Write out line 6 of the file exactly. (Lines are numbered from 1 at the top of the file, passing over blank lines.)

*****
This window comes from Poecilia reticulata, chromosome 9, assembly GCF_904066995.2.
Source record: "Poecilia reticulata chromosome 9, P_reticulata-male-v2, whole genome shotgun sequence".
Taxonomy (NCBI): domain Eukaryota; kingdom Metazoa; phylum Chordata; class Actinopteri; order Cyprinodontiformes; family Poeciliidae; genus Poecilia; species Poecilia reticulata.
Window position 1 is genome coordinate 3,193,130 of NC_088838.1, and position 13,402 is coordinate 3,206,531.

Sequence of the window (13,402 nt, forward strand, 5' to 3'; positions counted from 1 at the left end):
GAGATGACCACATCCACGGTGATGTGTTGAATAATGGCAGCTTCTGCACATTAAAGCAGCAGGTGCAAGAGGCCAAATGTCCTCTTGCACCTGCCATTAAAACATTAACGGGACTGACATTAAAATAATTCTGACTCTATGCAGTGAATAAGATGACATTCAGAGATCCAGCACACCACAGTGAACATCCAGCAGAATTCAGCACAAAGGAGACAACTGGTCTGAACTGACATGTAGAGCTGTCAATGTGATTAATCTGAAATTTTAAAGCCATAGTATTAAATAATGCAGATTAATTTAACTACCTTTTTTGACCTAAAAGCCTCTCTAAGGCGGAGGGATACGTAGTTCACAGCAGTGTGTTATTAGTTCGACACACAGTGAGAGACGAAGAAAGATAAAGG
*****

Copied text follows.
GAGATGACCACATCCACGGTGATGTGTTGAATAATGGCAGCTTCTGCACATTAAAGCAGCAGGTGCAAGAGGCCAAATGTCCTCTTGCACCTGCCATTAAAACATTAACGGGACTGACATTAAAATAATTCTGACTCTATGCAGTGAATAAGATGACATTCAGAGATCCAGCACACCACAGTGAACATCCAGCAGAATTCAGCACAAAGGAGACAACTGGTCTGAACTGACATGTAGAGCTGTCAATGTGATTAATCTGAAATTTTAAAGCCATAGTATTAAATAATGCAGATTAATTTAACTACCTTTTTTGACCTAAAAGCCTCTCTAAGGCGGAGGGATACGTAGTTCACAGCAGTGTGTTATTAGTTCGACACACAGTGAGAGACGAAGAAAGATAAAGG